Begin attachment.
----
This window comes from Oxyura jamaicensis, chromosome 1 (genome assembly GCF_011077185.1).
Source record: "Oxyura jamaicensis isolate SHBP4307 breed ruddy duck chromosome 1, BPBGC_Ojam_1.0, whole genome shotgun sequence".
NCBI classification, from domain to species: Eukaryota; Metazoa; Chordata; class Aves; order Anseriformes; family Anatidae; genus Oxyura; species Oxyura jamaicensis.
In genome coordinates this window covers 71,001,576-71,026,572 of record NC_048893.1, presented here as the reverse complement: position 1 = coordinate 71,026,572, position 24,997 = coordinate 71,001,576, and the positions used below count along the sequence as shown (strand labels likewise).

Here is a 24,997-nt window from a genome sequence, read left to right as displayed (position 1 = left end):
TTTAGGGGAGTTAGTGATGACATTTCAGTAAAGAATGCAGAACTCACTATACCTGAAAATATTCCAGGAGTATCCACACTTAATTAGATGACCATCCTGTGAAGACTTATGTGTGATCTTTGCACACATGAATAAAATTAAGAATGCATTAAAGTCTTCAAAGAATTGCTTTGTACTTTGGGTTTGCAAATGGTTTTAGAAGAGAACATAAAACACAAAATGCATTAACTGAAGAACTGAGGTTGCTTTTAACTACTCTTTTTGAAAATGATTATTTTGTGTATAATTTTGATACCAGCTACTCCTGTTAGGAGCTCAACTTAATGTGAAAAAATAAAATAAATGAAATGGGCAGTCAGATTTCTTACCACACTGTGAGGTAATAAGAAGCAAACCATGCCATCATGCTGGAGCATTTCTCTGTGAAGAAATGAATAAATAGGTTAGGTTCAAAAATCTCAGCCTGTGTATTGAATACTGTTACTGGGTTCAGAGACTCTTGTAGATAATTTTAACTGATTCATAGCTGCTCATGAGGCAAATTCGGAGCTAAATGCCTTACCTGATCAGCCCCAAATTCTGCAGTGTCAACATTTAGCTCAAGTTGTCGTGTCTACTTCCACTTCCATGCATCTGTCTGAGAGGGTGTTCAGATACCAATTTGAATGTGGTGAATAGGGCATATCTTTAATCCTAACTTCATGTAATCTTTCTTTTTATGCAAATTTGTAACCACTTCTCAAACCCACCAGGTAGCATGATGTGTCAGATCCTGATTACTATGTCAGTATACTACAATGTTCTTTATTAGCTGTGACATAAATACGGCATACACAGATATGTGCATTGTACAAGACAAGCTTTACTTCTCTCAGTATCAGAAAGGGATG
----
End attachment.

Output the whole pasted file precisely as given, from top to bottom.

This window comes from Oxyura jamaicensis, chromosome 1 (genome assembly GCF_011077185.1).
Source record: "Oxyura jamaicensis isolate SHBP4307 breed ruddy duck chromosome 1, BPBGC_Ojam_1.0, whole genome shotgun sequence".
NCBI classification, from domain to species: Eukaryota; Metazoa; Chordata; class Aves; order Anseriformes; family Anatidae; genus Oxyura; species Oxyura jamaicensis.
In genome coordinates this window covers 71,001,576-71,026,572 of record NC_048893.1, presented here as the reverse complement: position 1 = coordinate 71,026,572, position 24,997 = coordinate 71,001,576, and the positions used below count along the sequence as shown (strand labels likewise).

Here is a 24,997-nt window from a genome sequence, read left to right as displayed (position 1 = left end):
TTTAGGGGAGTTAGTGATGACATTTCAGTAAAGAATGCAGAACTCACTATACCTGAAAATATTCCAGGAGTATCCACACTTAATTAGATGACCATCCTGTGAAGACTTATGTGTGATCTTTGCACACATGAATAAAATTAAGAATGCATTAAAGTCTTCAAAGAATTGCTTTGTACTTTGGGTTTGCAAATGGTTTTAGAAGAGAACATAAAACACAAAATGCATTAACTGAAGAACTGAGGTTGCTTTTAACTACTCTTTTTGAAAATGATTATTTTGTGTATAATTTTGATACCAGCTACTCCTGTTAGGAGCTCAACTTAATGTGAAAAAATAAAATAAATGAAATGGGCAGTCAGATTTCTTACCACACTGTGAGGTAATAAGAAGCAAACCATGCCATCATGCTGGAGCATTTCTCTGTGAAGAAATGAATAAATAGGTTAGGTTCAAAAATCTCAGCCTGTGTATTGAATACTGTTACTGGGTTCAGAGACTCTTGTAGATAATTTTAACTGATTCATAGCTGCTCATGAGGCAAATTCGGAGCTAAATGCCTTACCTGATCAGCCCCAAATTCTGCAGTGTCAACATTTAGCTCAAGTTGTCGTGTCTACTTCCACTTCCATGCATCTGTCTGAGAGGGTGTTCAGATACCAATTTGAATGTGGTGAATAGGGCATATCTTTAATCCTAACTTCATGTAATCTTTCTTTTTATGCAAATTTGTAACCACTTCTCAAACCCACCAGGTAGCATGATGTGTCAGATCCTGATTACTATGTCAGTATACTACAATGTTCTTTATTAGCTGTGACATAAATACGGCATACACAGATATGTGCATTGTACAAGACAAGCTTTACTTCTCTCAGTATCAGAAAGGGATG